Converting an 8-Byte Array into a Long Representation

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  1. #1
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    Converting an 8-Byte Array into a Long Representation

    Is there a way to convert 8-bytes stored in an array into long representation?

  2. #2
    ATH0 quzah's Avatar
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    Yes.


    Quzah.
    Hope is the first step on the road to disappointment.

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    hmm, can you give me hints, like header files, to look into? Thanks.

  4. #4
    and the hat of wrongness Salem's Avatar
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    Well how would you extract bytes out of an unsigned long?

    Use bit masks and bit shifts.

    Packing them in is just the reverse.
    If you dance barefoot on the broken glass of undefined behaviour, you've got to expect the occasional cut.
    If at first you don't succeed, try writing your phone number on the exam paper.
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    i tried that approach but the screwy lcc compiler wouldnt work right

  6. #6
    and the hat of wrongness Salem's Avatar
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    How about posting the code you tried?
    If you dance barefoot on the broken glass of undefined behaviour, you've got to expect the occasional cut.
    If at first you don't succeed, try writing your phone number on the exam paper.
    I support http://www.ukip.org/ as the first necessary step to a free Europe.

  7. #7
    Registered User hk_mp5kpdw's Avatar
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    If your 8 bytes are contiguous within the array then a simple cast might work if you just want to reinterpret those 8 bytes, or a memcpy from those 8 bytes into the memory occupied by an 8-byte long value could do the job.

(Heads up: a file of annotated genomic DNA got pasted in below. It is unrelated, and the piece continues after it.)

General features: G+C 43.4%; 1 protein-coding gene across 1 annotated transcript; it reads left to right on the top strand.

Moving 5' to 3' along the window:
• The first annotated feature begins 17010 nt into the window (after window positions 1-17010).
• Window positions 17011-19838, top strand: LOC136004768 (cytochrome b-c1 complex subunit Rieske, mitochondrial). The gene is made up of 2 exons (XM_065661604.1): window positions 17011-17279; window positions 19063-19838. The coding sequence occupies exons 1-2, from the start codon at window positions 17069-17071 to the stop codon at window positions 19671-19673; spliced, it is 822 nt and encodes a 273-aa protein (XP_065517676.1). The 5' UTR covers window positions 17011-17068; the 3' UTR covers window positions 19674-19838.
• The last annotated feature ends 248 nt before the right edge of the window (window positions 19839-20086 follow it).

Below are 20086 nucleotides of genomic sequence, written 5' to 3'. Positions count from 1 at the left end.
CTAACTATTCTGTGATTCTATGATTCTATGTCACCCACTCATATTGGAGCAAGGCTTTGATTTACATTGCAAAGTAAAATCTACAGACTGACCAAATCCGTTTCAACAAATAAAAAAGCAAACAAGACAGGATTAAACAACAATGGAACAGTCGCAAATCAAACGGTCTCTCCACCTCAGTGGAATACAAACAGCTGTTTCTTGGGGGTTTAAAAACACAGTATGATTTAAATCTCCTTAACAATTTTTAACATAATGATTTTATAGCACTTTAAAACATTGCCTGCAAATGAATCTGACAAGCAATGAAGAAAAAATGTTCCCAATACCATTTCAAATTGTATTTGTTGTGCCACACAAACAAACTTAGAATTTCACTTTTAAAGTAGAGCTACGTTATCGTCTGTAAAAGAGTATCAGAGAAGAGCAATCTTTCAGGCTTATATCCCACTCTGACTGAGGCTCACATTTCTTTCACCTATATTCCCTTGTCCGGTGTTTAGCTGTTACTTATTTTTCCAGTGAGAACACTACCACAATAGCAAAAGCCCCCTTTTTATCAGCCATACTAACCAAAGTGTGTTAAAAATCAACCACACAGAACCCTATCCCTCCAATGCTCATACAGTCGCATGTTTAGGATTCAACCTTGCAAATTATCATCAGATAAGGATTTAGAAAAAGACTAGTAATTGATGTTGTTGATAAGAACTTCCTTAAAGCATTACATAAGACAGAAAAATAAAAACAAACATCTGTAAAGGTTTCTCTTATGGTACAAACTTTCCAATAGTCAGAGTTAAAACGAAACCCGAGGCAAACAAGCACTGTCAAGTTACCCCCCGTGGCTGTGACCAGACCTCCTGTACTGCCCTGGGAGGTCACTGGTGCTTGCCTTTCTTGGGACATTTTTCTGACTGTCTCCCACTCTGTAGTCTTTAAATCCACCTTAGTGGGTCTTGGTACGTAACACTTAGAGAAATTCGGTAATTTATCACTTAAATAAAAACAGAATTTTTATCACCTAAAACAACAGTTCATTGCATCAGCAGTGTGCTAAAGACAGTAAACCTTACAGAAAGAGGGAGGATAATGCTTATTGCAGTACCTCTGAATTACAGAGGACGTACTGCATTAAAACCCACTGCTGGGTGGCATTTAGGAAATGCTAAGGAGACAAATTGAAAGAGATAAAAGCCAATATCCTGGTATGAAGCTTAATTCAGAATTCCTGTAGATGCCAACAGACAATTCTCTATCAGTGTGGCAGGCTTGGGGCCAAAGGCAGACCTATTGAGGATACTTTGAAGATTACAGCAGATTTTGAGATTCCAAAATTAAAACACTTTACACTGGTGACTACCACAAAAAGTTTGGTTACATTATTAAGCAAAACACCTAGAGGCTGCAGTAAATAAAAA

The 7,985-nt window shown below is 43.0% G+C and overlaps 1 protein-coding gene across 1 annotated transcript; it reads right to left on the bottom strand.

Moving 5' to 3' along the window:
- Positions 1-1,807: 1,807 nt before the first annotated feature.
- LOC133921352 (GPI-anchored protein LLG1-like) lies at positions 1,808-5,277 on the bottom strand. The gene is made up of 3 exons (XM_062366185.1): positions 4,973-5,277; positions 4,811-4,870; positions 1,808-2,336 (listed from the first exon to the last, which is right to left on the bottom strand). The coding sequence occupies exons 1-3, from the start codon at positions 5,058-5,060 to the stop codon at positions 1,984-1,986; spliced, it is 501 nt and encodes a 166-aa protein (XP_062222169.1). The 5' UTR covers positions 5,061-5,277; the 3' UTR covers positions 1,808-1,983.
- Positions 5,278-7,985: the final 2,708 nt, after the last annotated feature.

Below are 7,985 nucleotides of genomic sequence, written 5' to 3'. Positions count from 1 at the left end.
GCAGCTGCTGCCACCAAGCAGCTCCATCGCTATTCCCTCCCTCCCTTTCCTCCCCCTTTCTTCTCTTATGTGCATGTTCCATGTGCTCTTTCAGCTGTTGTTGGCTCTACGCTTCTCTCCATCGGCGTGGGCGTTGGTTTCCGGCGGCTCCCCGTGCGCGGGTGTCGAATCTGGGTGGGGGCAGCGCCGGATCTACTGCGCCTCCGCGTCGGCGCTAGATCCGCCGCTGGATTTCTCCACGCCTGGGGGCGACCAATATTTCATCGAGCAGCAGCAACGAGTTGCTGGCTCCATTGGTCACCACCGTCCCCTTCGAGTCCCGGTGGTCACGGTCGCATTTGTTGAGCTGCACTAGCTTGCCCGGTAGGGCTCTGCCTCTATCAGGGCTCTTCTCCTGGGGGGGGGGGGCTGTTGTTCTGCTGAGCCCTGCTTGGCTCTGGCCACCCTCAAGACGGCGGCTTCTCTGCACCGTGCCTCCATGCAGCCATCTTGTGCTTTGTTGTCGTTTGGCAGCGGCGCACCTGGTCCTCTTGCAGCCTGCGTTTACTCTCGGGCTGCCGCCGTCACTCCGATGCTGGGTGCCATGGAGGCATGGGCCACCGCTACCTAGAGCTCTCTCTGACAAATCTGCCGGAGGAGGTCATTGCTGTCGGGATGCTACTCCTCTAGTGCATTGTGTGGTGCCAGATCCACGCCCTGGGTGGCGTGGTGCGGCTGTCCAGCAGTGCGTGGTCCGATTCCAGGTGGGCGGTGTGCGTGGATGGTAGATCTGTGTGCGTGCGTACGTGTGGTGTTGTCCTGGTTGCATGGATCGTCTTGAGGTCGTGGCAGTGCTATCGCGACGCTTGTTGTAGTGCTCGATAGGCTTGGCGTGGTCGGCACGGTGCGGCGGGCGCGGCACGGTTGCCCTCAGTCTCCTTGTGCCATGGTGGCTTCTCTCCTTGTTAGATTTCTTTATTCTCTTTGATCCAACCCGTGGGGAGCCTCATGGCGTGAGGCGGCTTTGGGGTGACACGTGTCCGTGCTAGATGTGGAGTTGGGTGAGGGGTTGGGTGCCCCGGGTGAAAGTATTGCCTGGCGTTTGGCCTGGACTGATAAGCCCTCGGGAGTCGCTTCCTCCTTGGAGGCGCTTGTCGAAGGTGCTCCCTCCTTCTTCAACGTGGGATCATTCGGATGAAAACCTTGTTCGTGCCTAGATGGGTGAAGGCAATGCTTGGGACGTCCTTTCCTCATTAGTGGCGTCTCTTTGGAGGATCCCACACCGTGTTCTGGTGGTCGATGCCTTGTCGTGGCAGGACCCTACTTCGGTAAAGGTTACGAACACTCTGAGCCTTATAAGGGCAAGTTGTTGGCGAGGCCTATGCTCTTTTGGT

Quote Originally Posted by Salem
    How about posting the code you tried?
    Seconded.
    "Owners of dogs will have noticed that, if you provide them with food and water and shelter and affection, they will think you are god. Whereas owners of cats are compelled to realize that, if you provide them with food and water and shelter and affection, they draw the conclusion that they are gods."
    -Christopher Hitchens

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    Code:
    #include <stdio.h>
    
    int main(int argc, char *argv[])
    {
      
       unsigned char bt[4] = {1,4,5,3};
    
       unsigned long num1=0;
    
       num1 = (0xFFFFFFFF & bt[0]) << 24;
       num1 =  num1 |(0xFFFFFFFF & bt[1]) << 16;
       num1 =  num1 | (0xFFFFFFFF & bt[2]) << 8;
       num1 =  num1 |(0xFFFFFFFF & bt[3]);
       
       printf ("\nNum1: %lu\n",num1);
       
       return 0;
    }

  9. #9
    ATH0 quzah's Avatar
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    Also, consider this:
    Code:
    #include <stdio.h>
    int main( void )
    {
        printf("The size of a long is %u. The sizeof your array is 8.\n", sizeof( long ) );
        return 0;
    }

    Quzah.
    Hope is the first step on the road to disappointment.

  10. #10
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    Code:
    for (i = begin_index; i < begin_index + 8; i++) {
    	x = (uint64_t) str[i];
    	printf("%d,", x);
    	(x >= 0) ? x : x + 256;	
    	for (j = 0; j < y; j++) x = x << 8;
    	tile_seed = tile_seed |  x;
    	y--;
    	}

  11. #11
    ATH0 quzah's Avatar
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    Code:
    for( i = 0; i < 8; i++ )
        x |= (uint64_t)( str[ i ] << ( i << 3 ) );
    However, you should know that this will make the left most value in the string the least significant byte. (As yours would if it worked.)


    Quzah.
    Hope is the first step on the road to disappointment.

  12. #12
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    Looks like it could just be compiler issues, so I switched to GCC Instead. Not sure if this should go here, or networking, but my winsock2 functions arent being referenced? properly. Not sure how to get rid of the following:

    c.text+0x300d): undefined reference to `_itoa'
    c.text+0x32db): undefined reference to `_send@16'
    c.text+0x3367): undefined reference to `_send@16'
    ...
    ...

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